SternisheFan writes: —Volcanic activity in modern-day India, not an asteroid, may have killed the dinosaurs, according to a new study. Tens of thousands of years of lava flow from the Deccan Traps , a volcanic region near Mumbai in present-day India, may have spewed poisonous levels of sulfur and carbon dioxide into the atmosphere and caused the mass extinction through the resulting global warming and ocean acidification, the research suggests. The findings, presented Wednesday (Dec. 5) here at the annual meeting of the American Geophysical Union , are the latest volley in an ongoing debate over whether an asteroid or volcanism killed off the dinosaurs about 65 million years ago in the mass die-off known as the K-T extinction.
SternisheFan writes: The solar system that we live in is thought to have formed roughly 4.567 billion years ago, with the planets created out of an enormous disc of dust and gas in rotation around the sun. Similar processes are often observed around younger star systems all throughout the Milky Way, but until now it had been thought that the formation of our system had been an outlier, taking twice as long to form. But now, new research done using the uranium and lead dating of a type of primitive meteorite thought to have formed with the planets has suggested otherwise. “Using improved methods of analysis of uranium and lead isotopes, the current study of primitive meteorites has enabled researchers to date the formation of two very different types of materials, so-called calcium-aluminum-rich inclusions (or CAI’s for short) and chondrules, found within the same meteorite. By doing so, the chronology and therefore overall understanding of our solar system’s development has been altered.”
SternisheFan writes: "LOS ANGELES —US astronomers have found evidence of a star racing tightly around the monstrous black hole at the heart of our galaxy --the closest ever found near the matter-sucking body. The scientists from the University of California, Los Angeles, said the discovery will help them test Albert Einstein's theory of general relativity and his predictions of how black holes warp space and time. The star, S0-102, is orbiting the black hole every 11-and-a-half Earth years, much faster than the 60 years or longer orbit of most of the stars around the Milky Way's black hole center. This is only the second star discovered with such a short orbit --the other, S0-2, orbits the black hole every 16 years --thanks to improved imaging techniques. Lead researcher Andrea Ghez, who has been observing the black hole since she discovered it in 1998, said the second data point is crucial for their research.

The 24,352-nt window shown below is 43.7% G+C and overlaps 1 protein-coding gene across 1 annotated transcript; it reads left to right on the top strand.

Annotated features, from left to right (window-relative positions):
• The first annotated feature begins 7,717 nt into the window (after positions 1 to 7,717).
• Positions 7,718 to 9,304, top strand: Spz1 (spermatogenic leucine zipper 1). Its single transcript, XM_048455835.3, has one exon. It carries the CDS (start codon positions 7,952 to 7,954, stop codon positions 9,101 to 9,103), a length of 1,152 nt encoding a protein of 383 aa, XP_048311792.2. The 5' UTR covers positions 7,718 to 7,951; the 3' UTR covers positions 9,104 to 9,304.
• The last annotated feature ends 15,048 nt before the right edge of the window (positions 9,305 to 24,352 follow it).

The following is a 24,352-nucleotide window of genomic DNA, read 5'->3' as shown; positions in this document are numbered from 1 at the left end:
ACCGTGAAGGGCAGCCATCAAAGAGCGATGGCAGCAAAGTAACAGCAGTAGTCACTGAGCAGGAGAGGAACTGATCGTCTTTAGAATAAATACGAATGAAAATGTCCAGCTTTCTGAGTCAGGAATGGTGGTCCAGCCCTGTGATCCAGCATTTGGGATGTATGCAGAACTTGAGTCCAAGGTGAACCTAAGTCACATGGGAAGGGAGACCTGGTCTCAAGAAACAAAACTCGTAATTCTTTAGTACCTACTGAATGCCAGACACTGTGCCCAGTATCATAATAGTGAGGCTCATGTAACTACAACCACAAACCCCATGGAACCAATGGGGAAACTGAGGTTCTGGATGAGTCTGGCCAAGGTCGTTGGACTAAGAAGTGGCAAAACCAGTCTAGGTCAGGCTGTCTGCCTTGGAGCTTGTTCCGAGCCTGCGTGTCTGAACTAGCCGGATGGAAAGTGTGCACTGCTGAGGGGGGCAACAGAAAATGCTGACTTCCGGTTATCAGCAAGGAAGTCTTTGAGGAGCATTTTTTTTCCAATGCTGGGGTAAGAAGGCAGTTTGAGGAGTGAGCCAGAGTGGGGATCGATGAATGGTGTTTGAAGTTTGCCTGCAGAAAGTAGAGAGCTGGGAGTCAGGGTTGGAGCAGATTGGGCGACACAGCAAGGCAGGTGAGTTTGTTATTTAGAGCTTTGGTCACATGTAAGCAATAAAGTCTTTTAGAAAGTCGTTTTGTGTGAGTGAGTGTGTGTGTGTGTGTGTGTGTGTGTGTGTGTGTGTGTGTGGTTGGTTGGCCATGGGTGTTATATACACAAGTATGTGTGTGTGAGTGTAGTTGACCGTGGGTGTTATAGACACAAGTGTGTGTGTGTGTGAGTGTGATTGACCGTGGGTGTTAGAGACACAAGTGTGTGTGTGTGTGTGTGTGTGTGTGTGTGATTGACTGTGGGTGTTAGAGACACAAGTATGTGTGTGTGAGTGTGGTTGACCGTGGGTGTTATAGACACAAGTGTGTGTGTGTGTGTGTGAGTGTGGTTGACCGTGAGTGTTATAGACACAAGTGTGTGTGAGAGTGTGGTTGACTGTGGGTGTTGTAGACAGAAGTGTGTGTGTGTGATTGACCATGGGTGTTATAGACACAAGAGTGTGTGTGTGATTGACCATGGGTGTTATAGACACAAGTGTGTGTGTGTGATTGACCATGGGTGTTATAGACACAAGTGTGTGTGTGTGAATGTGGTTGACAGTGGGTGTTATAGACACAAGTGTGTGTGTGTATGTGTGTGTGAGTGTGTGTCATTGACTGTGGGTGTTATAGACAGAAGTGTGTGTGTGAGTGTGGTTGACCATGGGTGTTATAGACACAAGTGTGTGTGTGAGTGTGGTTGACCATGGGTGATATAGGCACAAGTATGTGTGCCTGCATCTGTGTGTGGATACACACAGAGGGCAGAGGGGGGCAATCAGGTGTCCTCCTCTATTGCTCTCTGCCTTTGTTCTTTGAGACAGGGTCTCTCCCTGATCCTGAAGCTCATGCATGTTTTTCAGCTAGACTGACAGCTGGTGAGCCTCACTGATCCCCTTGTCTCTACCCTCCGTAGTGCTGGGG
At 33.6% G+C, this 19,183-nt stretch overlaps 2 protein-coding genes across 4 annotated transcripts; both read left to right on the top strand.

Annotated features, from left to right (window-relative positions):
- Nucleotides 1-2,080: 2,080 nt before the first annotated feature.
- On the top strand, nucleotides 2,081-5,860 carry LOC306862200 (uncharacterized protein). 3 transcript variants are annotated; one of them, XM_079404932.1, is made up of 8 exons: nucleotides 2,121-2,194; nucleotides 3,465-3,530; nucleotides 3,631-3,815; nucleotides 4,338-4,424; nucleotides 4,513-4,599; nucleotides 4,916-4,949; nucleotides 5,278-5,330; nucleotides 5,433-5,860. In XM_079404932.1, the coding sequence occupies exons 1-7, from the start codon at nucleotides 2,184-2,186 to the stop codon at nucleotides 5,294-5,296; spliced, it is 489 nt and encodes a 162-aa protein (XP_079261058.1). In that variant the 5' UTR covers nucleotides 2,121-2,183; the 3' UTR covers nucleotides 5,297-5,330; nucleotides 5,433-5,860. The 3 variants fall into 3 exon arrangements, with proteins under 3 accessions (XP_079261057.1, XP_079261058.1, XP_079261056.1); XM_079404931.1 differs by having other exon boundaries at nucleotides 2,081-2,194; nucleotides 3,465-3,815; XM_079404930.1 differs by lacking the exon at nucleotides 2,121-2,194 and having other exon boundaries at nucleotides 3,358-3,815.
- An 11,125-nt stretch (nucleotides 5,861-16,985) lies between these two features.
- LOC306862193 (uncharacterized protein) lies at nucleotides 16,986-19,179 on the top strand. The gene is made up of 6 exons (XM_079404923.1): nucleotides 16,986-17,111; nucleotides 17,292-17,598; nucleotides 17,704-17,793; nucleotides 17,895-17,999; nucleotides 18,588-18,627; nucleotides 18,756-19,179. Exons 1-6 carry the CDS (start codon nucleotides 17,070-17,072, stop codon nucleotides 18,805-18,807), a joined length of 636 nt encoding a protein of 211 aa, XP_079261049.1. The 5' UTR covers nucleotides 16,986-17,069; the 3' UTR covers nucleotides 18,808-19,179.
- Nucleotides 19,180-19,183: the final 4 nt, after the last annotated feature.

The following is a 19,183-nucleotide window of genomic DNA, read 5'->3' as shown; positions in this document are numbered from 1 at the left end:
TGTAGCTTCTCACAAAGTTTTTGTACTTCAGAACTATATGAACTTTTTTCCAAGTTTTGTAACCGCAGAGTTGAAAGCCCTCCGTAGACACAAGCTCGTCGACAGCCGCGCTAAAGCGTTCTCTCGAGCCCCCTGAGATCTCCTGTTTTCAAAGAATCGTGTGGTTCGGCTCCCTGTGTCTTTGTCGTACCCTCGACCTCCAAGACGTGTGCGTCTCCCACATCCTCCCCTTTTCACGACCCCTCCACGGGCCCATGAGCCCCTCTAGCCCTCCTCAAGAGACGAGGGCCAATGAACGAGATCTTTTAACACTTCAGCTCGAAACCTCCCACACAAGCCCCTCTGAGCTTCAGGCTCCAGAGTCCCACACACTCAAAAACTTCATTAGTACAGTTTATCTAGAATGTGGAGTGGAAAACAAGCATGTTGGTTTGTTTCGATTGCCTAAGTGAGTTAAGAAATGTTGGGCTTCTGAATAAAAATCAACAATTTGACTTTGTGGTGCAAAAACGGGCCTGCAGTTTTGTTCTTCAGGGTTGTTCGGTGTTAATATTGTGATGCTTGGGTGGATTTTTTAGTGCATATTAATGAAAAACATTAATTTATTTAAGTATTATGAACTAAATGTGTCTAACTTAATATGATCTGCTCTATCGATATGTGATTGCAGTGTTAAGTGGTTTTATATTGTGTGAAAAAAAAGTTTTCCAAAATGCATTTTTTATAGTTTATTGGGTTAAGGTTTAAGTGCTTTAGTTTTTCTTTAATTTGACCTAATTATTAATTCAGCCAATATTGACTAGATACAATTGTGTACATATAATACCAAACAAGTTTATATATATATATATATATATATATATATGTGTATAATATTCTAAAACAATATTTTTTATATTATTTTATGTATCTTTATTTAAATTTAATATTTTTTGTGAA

"It is the tango of S0-102 and S0-2 that will reveal the true geometry of space and time near a black hole for the first time," she said in a statement. "This measurement cannot be done with one star alone." Like the Earth and other planets, both stars have elliptical orbits --meaning they regularly move closer and further from the black hole. Ghez and her team at UCLA hope to see evidence of little wobbles in the orbit when the stars move closer, which would show they are being affected by the curvature of space time, as predicted by Einstein's theory. Ghez added it was "phenomenal" to find two stars so close to the black hole. "This should not be a neighborhood where stars feel particularly welcome," she said. Black holes, which are what is left when a massive star dies and collapses in on itself, have a gravitational force so strong that even light cannot escape.
They cannot be seen directly, and so are observed through their influence on the things around them. "Now it's a whole new ballgame," Ghez said, adding that the team's investigations could open a new window into understanding black holes and how the universe evolves. The research will be published in Friday's issue of the US journal "Science.""